“They want to be able to read, but I don’t think they’re getting any help. They don’t seem to pick up a book outside of school,” says the grandfather of seven. “So they just need some attention.” 

Fiona Clare, literacy outreach coordinator, says the goal of the 11-year-old program is to catch slow readers early before learning problems become entrenched. Every year she deploys about 250 volunteer tutors to serve about 500 elementary school students in more than two dozen schools.   

 The tutors also play games, listen, and make students feel comfortable learning. They make the sessions social and try to convey the idea that reading is fun. 
“A huge part of what these tutors do is build students' self confidence and improve their attitude towards reading,” Clare says.

Programs like these are crucial to B.C.’s economy because the consequences for children who don’t find the joy of reading are staggering. Literacy B.C. reports that about 40 per cent of Canadians lack the skills to participate in a knowledge-based economy and have reading skills well below that of a high school graduate. In the 16 to 25 age group, 12 per cent struggle to read the most basic materials.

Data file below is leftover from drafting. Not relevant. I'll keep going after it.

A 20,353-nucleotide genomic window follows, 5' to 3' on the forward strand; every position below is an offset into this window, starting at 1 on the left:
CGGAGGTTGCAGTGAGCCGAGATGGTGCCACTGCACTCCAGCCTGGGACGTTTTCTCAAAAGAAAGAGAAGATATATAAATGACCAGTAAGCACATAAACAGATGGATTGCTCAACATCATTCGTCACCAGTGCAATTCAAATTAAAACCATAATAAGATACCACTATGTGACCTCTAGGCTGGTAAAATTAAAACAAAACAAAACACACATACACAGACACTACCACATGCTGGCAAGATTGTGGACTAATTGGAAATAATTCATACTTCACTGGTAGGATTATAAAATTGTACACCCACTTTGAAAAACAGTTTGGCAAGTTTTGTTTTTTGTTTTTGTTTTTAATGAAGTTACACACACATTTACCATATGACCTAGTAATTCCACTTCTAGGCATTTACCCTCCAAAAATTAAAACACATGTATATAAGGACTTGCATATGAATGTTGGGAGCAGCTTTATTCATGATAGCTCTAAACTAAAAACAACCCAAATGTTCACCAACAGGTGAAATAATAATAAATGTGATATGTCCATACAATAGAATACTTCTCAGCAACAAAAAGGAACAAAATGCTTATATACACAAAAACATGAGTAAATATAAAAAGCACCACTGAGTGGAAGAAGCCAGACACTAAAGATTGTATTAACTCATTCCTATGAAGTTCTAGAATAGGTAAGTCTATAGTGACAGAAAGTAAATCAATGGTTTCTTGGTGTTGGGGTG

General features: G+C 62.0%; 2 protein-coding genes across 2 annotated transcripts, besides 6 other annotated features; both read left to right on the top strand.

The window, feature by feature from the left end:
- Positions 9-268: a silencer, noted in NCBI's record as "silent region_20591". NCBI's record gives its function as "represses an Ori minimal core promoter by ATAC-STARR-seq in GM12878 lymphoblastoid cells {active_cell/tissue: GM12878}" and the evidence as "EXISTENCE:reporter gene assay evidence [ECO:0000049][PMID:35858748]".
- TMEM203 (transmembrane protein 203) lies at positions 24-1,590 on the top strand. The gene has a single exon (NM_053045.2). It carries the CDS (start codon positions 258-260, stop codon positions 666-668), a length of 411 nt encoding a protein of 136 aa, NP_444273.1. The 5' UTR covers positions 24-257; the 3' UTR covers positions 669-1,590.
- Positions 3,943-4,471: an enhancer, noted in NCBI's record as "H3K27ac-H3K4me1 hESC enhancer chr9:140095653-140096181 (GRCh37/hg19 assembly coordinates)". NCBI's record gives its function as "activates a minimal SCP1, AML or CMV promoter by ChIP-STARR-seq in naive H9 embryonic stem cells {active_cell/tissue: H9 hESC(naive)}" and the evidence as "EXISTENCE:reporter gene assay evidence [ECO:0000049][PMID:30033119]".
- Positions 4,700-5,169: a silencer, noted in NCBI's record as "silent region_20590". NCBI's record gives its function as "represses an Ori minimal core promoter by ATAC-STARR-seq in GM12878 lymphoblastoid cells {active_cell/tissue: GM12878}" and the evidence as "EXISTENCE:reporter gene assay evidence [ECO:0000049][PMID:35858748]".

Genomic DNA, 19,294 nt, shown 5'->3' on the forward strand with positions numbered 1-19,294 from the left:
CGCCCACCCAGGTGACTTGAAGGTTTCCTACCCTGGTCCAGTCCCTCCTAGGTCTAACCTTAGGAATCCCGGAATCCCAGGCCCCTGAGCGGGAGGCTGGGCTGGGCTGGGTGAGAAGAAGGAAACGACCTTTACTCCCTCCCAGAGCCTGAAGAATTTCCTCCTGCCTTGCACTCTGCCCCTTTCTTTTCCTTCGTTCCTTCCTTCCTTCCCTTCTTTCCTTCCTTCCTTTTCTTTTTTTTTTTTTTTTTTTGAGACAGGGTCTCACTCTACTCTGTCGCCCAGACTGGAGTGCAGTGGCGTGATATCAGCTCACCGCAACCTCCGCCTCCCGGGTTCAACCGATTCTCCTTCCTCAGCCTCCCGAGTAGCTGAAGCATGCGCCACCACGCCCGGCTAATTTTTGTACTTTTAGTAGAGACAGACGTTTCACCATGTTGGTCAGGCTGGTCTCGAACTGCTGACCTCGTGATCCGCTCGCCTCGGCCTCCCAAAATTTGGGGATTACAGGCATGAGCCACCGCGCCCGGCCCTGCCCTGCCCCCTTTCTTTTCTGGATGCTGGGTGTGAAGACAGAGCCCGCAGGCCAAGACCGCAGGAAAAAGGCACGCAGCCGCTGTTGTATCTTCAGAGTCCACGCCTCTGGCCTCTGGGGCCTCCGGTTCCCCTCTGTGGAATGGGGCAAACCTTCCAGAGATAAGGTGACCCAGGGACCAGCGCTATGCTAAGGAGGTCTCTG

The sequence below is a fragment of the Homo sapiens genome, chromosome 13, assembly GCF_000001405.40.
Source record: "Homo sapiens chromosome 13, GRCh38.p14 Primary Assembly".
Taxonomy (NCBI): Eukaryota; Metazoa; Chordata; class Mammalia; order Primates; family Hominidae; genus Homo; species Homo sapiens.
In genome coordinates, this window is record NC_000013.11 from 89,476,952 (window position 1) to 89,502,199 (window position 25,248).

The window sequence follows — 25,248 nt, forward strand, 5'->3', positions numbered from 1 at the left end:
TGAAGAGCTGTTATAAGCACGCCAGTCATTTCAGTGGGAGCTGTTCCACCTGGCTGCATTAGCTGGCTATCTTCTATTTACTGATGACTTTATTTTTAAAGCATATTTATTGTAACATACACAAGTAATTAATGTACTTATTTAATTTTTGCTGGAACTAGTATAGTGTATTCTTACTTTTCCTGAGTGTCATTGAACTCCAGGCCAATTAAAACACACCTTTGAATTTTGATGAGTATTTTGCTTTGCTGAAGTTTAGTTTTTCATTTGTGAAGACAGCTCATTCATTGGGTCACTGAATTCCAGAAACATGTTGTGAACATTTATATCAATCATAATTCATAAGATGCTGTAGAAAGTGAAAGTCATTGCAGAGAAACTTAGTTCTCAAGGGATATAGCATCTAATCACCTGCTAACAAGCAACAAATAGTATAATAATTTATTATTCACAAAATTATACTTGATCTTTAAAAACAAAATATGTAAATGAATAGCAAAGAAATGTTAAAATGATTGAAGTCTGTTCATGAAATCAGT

Non-readers suffer high unemployment. Less than half of those with the lowest literacy skills are employed (compared with 80 per cent employment rates among the highly literate.). There’s a difference of $30,000 annually between the household incomes of the two groups. Many functionally illiterate people face poverty.  About 43 per cent of those with the lowest literacy levels are on social assistance. 

Poor reading skills are the norm for prisoners, and even if they manage to avoid jail those with limited literacy can also anticipate more health problems. Only about 30 per cent of those at the low end of the reading scale report having good health, compared with 75 per cent of people with high literacy scores. 

But perhaps the most startling number is how much functional illiteracy costs the country as a whole. Just a slight increase of 1 per cent in the national literacy scores can boost a country’s productivity by 2.5 per cent – which in Canada is worth $32 billion per annum to the Canadian GDP. 

Having seen the social and economic impact of functional illiteracy first hand,  Berna plans to stay with the program. 
“It’s only a few hours a week, but [for the students] it really adds up,” he says. 

1 Dec 2009